Enterprise IT

Redis valued at $2 billion in $110 Series G funding round

Database company Redis Labs has raised $110 million in Series G funding, bringing in a range of new investors including Softbank’s Vision Fund in a raise that valued the company at over $2 billion — doubling its valuation in less than a year since its $100 million Series F took it to unicorn status for the first time.

Redis Labs provides a range of enterprise offerings built on the in-memory database it built, which offer linear scaling to hundreds of millions of operations per second and five-nines (99.999%) uptime with single-digit-seconds failover. (It’s fast: last time we checked in Redis on Flash and Intel NVMe delivered three million operations per second; while full ACID transactions on an EMC VMAX all flash storage array hit 660K ops/sec on the standard 1:1 read/write use case with 100B item_size; 640K op/sec for write-intensive use).

The funding round was led by a new investor, Tiger Global, and included participation from another new investor, Softbank Vision Fund 2, with existing Redis Labs investor TCV. Tiger, Softbank, and TCV took additional ownership as part of a $200 million secondary transaction, Redis Labs said in a release April 7.

See also: Docker promises more APIs, SDKs; bigger, bolder build-out after revivifying $23m funding boost.

“Companies are increasingly looking for ways to leverage the efficiency and flexibility of the cloud to drive their business forward and Redis Labs is the best partner for them in this journey,” said John Curtius, Partner at Tiger Global Management. “Redis Labs has developed a real-time data platform to solve for low-latency requirements of business-critical applications and the go-to-market strategy to succeed alongside the cloud hyperscalers.”

Redis Labs currently names 8,000 customers, including more than two thirds of Fortune 10, along with brands like MasterCard, Dell, Fiserv, Microsoft, and Groupon and has been named as the world’s “Most Loved Database” by developers for four consecutive years in Stack Overflow’s annual developer survey. It has faced all the challenges of companies built on open source however, from companies deciding to self-serve, to hyperscale cloud providers rolling out their own managed services and a challenge to differentiate its offering in a crowded market.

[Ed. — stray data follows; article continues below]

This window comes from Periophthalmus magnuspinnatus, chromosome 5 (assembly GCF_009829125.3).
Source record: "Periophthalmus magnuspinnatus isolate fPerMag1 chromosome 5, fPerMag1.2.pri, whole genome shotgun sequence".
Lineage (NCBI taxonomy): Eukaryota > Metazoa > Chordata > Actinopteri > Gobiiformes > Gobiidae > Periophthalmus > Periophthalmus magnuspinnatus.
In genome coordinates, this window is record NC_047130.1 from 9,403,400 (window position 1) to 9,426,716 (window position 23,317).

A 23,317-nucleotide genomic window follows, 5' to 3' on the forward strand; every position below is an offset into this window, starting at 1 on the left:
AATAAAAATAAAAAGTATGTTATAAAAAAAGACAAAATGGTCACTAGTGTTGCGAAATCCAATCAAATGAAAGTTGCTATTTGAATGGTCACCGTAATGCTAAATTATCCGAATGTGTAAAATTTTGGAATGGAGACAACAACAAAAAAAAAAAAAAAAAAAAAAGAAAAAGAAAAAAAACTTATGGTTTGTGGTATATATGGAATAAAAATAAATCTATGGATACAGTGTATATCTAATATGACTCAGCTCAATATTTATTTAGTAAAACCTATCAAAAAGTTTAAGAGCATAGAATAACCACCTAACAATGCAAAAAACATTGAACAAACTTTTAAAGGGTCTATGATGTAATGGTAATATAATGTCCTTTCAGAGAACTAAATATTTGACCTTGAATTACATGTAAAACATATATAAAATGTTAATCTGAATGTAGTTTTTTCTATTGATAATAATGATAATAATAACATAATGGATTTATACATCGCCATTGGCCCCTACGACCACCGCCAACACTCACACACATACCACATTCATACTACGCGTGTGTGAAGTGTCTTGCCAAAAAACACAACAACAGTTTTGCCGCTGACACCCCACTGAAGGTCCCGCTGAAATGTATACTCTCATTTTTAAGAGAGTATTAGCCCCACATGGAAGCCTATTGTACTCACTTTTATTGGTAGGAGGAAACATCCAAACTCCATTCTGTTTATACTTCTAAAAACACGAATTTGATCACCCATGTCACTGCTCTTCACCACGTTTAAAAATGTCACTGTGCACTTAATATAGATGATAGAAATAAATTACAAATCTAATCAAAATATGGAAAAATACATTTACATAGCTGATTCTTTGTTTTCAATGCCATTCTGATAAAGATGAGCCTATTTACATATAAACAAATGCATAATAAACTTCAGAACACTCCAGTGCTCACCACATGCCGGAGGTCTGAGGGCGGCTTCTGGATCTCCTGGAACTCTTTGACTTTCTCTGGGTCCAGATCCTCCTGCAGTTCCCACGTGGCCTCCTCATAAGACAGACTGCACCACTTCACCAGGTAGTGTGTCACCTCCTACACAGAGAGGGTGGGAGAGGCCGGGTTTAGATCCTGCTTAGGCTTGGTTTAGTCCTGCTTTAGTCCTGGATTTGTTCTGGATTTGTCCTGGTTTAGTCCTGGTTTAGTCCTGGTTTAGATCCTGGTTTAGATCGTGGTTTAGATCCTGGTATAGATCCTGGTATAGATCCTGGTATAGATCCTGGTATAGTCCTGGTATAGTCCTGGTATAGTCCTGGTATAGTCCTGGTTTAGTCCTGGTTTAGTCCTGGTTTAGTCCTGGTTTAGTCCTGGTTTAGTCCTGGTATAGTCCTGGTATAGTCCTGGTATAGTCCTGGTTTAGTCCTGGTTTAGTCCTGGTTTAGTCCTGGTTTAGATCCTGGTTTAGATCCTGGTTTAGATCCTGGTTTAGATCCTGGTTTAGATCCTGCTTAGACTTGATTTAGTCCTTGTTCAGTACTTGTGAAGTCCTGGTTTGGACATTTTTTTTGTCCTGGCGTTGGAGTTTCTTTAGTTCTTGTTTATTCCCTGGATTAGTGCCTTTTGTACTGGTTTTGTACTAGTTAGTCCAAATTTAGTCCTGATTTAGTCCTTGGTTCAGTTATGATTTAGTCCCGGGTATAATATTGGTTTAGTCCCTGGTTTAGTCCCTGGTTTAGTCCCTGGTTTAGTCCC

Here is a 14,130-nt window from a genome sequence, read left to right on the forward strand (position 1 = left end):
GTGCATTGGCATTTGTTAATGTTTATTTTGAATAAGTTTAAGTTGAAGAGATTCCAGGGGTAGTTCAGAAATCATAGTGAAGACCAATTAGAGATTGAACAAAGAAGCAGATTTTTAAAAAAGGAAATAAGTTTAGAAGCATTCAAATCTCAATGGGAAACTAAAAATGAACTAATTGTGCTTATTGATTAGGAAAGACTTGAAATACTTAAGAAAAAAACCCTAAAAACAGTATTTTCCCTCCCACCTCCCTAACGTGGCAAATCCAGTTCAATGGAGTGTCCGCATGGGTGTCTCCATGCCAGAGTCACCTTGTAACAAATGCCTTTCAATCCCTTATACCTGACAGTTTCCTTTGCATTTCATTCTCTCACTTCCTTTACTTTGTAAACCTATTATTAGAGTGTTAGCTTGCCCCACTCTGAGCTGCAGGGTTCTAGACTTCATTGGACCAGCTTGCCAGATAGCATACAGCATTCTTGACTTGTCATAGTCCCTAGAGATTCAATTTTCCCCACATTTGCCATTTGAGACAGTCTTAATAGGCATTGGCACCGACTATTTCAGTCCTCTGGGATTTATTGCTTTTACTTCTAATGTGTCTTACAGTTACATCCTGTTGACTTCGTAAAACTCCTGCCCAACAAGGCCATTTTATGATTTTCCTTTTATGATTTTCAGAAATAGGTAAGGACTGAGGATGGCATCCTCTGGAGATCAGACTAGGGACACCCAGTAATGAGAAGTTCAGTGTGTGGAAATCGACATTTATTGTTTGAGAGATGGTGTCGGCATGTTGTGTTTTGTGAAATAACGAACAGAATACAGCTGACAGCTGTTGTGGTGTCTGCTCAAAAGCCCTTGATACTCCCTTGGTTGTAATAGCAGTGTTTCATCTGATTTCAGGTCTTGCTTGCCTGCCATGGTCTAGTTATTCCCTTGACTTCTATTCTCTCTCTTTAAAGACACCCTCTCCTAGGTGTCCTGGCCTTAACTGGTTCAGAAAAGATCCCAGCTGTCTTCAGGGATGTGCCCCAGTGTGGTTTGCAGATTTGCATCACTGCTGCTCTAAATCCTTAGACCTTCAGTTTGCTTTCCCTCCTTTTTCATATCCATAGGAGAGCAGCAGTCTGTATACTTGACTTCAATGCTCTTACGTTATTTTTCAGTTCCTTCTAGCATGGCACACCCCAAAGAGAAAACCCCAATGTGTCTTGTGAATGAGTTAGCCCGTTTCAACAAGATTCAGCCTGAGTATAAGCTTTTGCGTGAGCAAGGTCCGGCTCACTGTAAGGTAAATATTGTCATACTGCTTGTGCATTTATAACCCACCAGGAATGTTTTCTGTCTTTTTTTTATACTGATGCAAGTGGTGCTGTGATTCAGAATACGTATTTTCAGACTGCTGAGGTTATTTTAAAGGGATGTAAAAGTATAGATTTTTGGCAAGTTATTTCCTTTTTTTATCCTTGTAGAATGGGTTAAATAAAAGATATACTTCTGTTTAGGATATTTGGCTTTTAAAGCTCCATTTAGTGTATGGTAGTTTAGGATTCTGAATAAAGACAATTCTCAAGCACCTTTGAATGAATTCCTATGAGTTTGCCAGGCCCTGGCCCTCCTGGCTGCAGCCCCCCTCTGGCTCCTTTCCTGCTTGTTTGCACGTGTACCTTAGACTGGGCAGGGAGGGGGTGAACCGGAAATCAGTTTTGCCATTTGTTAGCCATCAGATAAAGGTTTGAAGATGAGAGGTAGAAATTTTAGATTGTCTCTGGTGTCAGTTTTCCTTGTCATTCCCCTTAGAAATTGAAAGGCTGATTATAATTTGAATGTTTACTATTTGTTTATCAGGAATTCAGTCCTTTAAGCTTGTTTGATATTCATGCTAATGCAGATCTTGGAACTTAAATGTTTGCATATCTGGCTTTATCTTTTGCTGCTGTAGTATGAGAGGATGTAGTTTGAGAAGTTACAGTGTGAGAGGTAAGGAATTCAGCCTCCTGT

A quick refresher: for most apps there exists a database and a cache. Each time data is needed from the database, the application has to do, as Redis puts it, “a short choreographed dance” of four steps: 1) Ask the cache for the data; 2) If the cache doesn’t have the data, ask for the data from the database; 3) Take that data from the database and populate it into the cache; 4) Get a reply from the cache.

This four-step shuffle adds complications in terms of application logic, connections between multiple services, and multiple potential points of failure, but is needed to make up for slow-reacting databases. Redis Labs is growing in part by persuading businesses to start using it as a database as well as the in-memory caching service; it cites a net customer retention rate of 120% its release for the Series G.

The raise comes as Reds Labs recently saw its Redis Enterprise-powered tiers on Azure Cache for Redis go GA and follows its release of RediSearch 2.0, which enables users to build modern app with interactive search experiences. This funding round means Redis Labs has now raised a net amount of $347 million.

“As workloads increasingly move to the cloud, we believe Redis Labs is a leader who is transforming the database market. With a strong foundation with developers and in AI applications, Redis has become a critical component for global enterprises to compete in the digital economy,” said Softbank partner Vikas Parekh.

Gopi Vaddi, General Partner at TCV added: “We’re not only excited about the role Redis is playing as a real-time data platform in the cloud, but the fast-growing opportunity to help companies make greater use of intelligence to make better business decisions and create new customer experiences through data.”

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Ed Targett

Ed Targett is founder of The Stack. He was previously editor of Computer Business Review/Tech Monitor.

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